There is a real threat of dollar weakness due to an unprecedented increase in money supply and a strengthening global intent to unseat the dollar as the world's reserve currency. In this regard, U.S. investors may opt to look at ex-U.S. companies with earnings in alternate currencies as a hedge against dollar weakness. When the dollar falls, earnings in relatively stronger currencies translate into higher profits, share prices and dividends in dollar terms.
Evaluating European Currency
Many U.S. global income investors invest in Europe for yield. Currently, the Euro is the second largest global reserve currency, followed by the pound sterling. On the year, the Euro is up against the dollar while the pound is basically flat.
On Thursday October 17, 2013, gold spiked nearly $40 per ounce on the announcement that the U.S. federal government made a deal to raise the debt limit and reopen the government. With renewed interest in gold strength and dollar weakness, CNBC hosted Peter Schiff, a financial commentator and money manager who is well-known for his long-term bullishness on gold.
While Schiff is a gold-bug, many credit him for being one of the few who called the housing bubble in the U.S. and predicted it would lead into an unprecedented global financial crisis. In his commentary, which I highlighted in "Peter Schiff's Anti-U.S. Dollar Stock Picks," Schiff noted his belief that the Euro/dollar (EUR/USD) was headed to $1.50. Those levels have not been seen since 2008, as noted in the chart below.
The pound has also followed suit, weakening against the dollar since the global financial crisis. The pound/dollar (GBP/USD) is down about 20% since pre-crisis levels.
If both currencies move to par with pre-crisis levels against the dollar, earnings in Euro-based markets would translate 10% higher in dollar terms, while U.K.-based earnings would translate 20% higher.
Also to note, the Swiss Franc (CHF) has quietly advanced past pre-crisis levels.
Two Euro Companies Screened For Safety And Dividend Growth
These two dividend picks are based in Europe, have experienced a 5-year dividend growth rate in their local currency of over 6%, yield over 3% and have a market capitalization of over $150 billion. They are both non-financial, non-energy and non-utility stocks. Also, both companies are in the S&P Global 100 Index, which is designed to track "multi-national blue chip companies of major importance in the global equity markets."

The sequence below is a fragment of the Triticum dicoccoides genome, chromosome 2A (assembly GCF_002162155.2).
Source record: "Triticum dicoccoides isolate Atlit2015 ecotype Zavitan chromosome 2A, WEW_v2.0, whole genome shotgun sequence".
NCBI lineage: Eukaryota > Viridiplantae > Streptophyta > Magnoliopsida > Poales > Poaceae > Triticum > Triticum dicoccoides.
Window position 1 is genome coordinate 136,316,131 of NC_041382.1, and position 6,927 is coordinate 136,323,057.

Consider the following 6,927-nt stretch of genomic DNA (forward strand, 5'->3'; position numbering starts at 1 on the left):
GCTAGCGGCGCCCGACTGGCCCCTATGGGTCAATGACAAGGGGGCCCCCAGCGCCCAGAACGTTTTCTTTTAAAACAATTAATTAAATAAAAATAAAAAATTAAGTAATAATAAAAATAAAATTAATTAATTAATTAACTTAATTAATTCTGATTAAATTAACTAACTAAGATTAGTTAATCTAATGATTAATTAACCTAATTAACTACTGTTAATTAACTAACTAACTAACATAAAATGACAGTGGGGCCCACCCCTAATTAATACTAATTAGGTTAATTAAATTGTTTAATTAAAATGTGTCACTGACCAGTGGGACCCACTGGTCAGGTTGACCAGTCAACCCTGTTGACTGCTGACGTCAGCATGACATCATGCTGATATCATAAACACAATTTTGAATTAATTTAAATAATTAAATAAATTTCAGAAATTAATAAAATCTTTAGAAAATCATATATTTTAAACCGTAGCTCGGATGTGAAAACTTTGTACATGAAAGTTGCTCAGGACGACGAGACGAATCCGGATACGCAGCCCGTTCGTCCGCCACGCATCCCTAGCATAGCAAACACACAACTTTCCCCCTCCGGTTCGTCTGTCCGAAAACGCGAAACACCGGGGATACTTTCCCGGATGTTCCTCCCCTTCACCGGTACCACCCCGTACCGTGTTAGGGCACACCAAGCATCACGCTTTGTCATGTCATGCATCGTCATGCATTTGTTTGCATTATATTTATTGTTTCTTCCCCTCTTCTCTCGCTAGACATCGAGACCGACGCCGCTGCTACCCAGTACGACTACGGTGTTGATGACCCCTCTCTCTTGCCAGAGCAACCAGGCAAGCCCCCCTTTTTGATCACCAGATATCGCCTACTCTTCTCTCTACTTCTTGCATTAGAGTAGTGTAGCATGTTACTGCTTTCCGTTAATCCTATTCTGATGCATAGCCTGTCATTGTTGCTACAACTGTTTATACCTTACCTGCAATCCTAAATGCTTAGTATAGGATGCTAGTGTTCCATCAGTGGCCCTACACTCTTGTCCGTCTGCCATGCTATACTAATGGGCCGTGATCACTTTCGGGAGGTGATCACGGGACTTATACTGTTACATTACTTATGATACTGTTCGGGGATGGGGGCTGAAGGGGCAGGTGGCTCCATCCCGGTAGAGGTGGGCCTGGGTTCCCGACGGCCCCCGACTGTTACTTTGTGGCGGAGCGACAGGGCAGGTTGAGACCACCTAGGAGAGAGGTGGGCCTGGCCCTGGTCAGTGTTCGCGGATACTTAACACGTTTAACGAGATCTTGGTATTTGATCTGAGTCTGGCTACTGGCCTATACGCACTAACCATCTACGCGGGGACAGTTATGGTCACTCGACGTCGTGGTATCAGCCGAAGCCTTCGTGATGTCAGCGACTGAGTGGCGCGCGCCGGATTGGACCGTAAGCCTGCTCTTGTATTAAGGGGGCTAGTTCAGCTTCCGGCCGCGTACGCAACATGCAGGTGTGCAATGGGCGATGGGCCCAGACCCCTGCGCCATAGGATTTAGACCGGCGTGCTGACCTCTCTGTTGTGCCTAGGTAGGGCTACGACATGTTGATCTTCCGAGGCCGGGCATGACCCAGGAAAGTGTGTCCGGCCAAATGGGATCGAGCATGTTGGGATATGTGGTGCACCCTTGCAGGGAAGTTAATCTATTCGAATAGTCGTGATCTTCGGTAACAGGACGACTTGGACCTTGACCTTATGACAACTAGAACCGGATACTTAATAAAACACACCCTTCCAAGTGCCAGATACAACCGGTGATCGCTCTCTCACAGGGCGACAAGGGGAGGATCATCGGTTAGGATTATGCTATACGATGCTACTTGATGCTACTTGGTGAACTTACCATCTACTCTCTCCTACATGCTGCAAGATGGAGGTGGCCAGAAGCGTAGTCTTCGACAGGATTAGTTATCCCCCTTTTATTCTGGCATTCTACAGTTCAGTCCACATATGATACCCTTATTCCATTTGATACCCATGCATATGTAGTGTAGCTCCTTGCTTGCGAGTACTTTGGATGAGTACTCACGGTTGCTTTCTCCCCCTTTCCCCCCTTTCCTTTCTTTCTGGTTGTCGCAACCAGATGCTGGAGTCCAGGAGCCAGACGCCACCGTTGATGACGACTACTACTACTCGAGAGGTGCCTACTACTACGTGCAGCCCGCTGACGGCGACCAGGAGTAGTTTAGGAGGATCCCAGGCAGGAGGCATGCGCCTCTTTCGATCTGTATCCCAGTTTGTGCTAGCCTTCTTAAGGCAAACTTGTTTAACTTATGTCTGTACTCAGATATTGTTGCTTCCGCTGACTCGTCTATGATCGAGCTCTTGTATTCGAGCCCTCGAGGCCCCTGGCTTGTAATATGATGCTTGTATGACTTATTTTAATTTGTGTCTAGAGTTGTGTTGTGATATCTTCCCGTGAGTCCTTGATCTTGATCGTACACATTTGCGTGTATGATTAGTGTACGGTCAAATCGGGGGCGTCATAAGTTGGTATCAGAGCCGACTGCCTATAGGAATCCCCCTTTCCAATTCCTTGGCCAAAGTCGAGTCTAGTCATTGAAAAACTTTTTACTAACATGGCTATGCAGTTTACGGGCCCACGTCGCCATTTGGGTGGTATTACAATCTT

1. Vodafone Group PLC (VOD)
Vodafone Group PLC is a $180 billion mobile telecommunications company based in the United Kingdom. Most recently, the company sold its 45% stake in Verizon Wireless to Verizon Communications (VZ) for a deal worth $130 billion. The deal is expected to close in early 2014 and as part of the deal structure, Verizon will pay Vodafone $58.9 billion in cash as well as assume $2.5 billion in debt. This will give VOD increased financial strength through reduced debt and the ability to grow through acquisitions. Also, the company will hold $60.2 billion worth of VZ shares, which will maintain a level of exposure to the U.S. market.
Since 2000, the dividend (in pounds) has grown at least 3.5% per year, with dividend growth of over 7% over the last four years. In dollars, this has equated to compounded U.S. dividend growth of 6% per year over the last five years. At current pricing, VOD distributes 4.26% on their ADRs (American Depository Receipts). Below is a chart of the Vodafone Group PLC dividend history, which are paid bi-annually. The U.S. dollar conversions and entire 24-year U.S. ADR dividend history is available on YAHOO! Finance here.
2. Novartis AG (NVS)
Novartis is a Switzerland-based healthcare and pharmaceutical giant valued at $183.6 billion. The company has a dividend of 3.37% with 5-year compound annual growth rate (CAGR) of 7.53%. Below is a chart of the Novartis's 15-year dividend history in Swiss Francs.
When translated into dollars, the strong 5-year performance of the Swiss Franc translates into a 5-year CAGR of 11.44%. By this example, it can be seen that a stronger currency over a multi-year period can increase investor income through dividends at a much faster rate.
For income investors who seek global exposure and shelter from the U.S. dollar, it is possible to hedge dollar risk by purchasing European-based companies that offer growing dividends.
In these two examples, both Vodafone Group PLC and Novartis AG have proven strong historical dividend growth. While the weak GBP/USD has crimped Vodafone's 5-year CAGR in dollar terms, the strengthening CHF/USD showcases how dollar weakness can increase the annual growth rate of a company very quickly, as seen below with Novartis AG.
When earnings are translated into dollars from a strengthening currency, such as those in Europe, the compound annual growth rate of the yield will improve along with the underlying asset. This will reward income investors based in the U.S. with a higher return on investment, an increase in dividends and a hedge against a portfolio of U.S. assets.